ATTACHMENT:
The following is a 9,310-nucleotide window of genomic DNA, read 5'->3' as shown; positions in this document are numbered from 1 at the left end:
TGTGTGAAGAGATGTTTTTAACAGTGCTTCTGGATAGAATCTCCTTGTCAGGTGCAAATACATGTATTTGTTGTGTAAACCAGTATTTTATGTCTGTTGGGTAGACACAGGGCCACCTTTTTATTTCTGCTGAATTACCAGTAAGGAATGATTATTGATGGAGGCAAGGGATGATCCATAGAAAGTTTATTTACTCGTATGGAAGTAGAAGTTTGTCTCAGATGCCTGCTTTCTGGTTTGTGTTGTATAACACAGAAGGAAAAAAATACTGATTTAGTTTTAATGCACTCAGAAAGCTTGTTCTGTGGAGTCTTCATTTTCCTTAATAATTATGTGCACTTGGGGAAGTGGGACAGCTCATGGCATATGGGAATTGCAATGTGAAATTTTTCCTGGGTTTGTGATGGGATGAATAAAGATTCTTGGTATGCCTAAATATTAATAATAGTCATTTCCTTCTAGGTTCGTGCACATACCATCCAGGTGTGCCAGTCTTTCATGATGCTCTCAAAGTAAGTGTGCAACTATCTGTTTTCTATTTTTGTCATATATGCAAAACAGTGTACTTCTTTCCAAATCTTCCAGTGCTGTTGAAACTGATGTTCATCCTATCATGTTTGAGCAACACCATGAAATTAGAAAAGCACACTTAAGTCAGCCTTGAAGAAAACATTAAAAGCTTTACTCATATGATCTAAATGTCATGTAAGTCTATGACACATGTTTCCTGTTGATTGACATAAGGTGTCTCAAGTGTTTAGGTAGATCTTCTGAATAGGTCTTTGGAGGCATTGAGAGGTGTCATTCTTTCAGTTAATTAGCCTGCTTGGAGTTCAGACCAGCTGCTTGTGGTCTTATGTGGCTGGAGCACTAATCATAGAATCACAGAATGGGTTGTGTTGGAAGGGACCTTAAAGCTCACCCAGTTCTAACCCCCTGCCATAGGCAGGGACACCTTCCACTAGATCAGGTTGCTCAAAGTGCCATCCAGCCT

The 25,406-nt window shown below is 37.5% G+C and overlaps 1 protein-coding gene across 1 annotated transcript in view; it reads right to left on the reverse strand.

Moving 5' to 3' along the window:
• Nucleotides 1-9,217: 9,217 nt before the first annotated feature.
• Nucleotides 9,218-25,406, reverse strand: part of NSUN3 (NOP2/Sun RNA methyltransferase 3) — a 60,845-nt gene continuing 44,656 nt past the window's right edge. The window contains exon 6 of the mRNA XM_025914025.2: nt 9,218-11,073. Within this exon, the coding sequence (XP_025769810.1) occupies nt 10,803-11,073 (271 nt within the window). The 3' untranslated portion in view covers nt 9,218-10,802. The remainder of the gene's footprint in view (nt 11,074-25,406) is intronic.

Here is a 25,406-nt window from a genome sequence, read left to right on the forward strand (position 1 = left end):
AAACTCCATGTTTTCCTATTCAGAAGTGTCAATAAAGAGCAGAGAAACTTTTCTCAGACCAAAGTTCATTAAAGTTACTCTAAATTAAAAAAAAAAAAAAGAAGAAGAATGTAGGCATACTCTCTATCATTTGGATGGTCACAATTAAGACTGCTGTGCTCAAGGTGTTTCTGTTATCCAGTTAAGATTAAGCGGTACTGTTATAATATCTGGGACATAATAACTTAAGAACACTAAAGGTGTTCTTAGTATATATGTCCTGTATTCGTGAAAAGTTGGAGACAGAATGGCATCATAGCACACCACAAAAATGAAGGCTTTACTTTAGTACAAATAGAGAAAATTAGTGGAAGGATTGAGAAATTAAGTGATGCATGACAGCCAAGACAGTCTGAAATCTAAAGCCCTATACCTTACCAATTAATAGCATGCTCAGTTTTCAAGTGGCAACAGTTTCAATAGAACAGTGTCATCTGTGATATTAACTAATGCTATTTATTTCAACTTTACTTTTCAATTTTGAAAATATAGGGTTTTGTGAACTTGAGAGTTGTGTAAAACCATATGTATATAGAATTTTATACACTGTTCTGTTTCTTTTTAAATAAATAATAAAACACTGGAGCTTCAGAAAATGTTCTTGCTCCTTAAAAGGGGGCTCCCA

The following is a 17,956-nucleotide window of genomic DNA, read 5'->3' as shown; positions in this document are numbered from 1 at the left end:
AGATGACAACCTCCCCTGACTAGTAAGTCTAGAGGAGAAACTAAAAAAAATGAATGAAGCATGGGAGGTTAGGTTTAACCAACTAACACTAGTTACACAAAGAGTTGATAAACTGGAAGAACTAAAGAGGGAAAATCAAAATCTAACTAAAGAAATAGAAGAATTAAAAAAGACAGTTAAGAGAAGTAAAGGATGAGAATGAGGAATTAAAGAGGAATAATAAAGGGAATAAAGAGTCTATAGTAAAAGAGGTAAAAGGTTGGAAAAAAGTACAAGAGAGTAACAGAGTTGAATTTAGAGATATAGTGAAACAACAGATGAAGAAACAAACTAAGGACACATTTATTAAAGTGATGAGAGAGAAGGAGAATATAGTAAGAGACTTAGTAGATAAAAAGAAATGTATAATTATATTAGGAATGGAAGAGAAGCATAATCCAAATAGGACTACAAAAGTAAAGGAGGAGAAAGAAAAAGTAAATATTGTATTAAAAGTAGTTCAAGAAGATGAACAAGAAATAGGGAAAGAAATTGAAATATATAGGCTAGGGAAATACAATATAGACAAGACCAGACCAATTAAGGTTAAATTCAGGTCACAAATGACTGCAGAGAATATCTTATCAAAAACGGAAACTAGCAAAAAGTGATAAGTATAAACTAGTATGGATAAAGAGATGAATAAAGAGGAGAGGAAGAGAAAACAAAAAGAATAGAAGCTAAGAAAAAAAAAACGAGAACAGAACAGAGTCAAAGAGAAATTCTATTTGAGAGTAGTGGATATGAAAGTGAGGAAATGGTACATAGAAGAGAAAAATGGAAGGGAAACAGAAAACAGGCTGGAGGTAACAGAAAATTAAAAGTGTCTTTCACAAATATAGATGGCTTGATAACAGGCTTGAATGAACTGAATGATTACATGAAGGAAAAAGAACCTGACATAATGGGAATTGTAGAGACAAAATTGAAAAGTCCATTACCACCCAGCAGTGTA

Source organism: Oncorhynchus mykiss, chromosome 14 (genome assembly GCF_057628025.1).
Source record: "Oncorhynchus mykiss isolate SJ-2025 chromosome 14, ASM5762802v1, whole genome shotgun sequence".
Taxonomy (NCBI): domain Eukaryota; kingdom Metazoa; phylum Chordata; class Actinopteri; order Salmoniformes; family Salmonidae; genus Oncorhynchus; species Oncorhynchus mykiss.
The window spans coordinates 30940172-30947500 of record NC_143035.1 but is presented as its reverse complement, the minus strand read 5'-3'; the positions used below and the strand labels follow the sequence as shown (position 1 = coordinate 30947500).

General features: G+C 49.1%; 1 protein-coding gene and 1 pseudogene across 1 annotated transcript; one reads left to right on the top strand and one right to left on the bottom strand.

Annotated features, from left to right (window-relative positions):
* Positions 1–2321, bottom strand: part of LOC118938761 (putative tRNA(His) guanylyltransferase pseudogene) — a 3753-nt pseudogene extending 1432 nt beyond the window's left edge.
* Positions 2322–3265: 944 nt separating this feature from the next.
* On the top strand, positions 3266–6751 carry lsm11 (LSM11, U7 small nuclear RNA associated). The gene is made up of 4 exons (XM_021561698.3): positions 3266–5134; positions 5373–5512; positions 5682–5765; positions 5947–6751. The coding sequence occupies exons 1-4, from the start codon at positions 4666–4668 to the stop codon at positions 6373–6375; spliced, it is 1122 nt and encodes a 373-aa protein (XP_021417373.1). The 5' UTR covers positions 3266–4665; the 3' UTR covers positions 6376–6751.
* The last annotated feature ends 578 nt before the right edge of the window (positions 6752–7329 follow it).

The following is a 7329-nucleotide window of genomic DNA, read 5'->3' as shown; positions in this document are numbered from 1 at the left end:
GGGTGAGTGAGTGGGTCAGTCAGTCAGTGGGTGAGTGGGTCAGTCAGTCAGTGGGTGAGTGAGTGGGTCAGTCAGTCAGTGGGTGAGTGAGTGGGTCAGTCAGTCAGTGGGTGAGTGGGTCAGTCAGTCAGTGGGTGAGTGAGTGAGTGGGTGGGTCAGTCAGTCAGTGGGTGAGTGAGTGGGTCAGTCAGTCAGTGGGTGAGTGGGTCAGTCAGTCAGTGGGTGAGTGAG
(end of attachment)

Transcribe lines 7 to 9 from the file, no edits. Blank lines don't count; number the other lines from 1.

Here is a 25,406-nt window from a genome sequence, read left to right on the forward strand (position 1 = left end):
AAACTCCATGTTTTCCTATTCAGAAGTGTCAATAAAGAGCAGAGAAACTTTTCTCAGACCAAAGTTCATTAAAGTTACTCTAAATTAAAAAAAAAAAAAAGAAGAAGAATGTAGGCATACTCTCTATCATTTGGATGGTCACAATTAAGACTGCTGTGCTCAAGGTGTTTCTGTTATCCAGTTAAGATTAAGCGGTACTGTTATAATATCTGGGACATAATAACTTAAGAACACTAAAGGTGTTCTTAGTATATATGTCCTGTATTCGTGAAAAGTTGGAGACAGAATGGCATCATAGCACACCACAAAAATGAAGGCTTTACTTTAGTACAAATAGAGAAAATTAGTGGAAGGATTGAGAAATTAAGTGATGCATGACAGCCAAGACAGTCTGAAATCTAAAGCCCTATACCTTACCAATTAATAGCATGCTCAGTTTTCAAGTGGCAACAGTTTCAATAGAACAGTGTCATCTGTGATATTAACTAATGCTATTTATTTCAACTTTACTTTTCAATTTTGAAAATATAGGGTTTTGTGAACTTGAGAGTTGTGTAAAACCATATGTATATAGAATTTTATACACTGTTCTGTTTCTTTTTAAATAAATAATAAAACACTGGAGCTTCAGAAAATGTTCTTGCTCCTTAAAAGGGGGCTCCCA

The following is a 17,956-nucleotide window of genomic DNA, read 5'->3' as shown; positions in this document are numbered from 1 at the left end: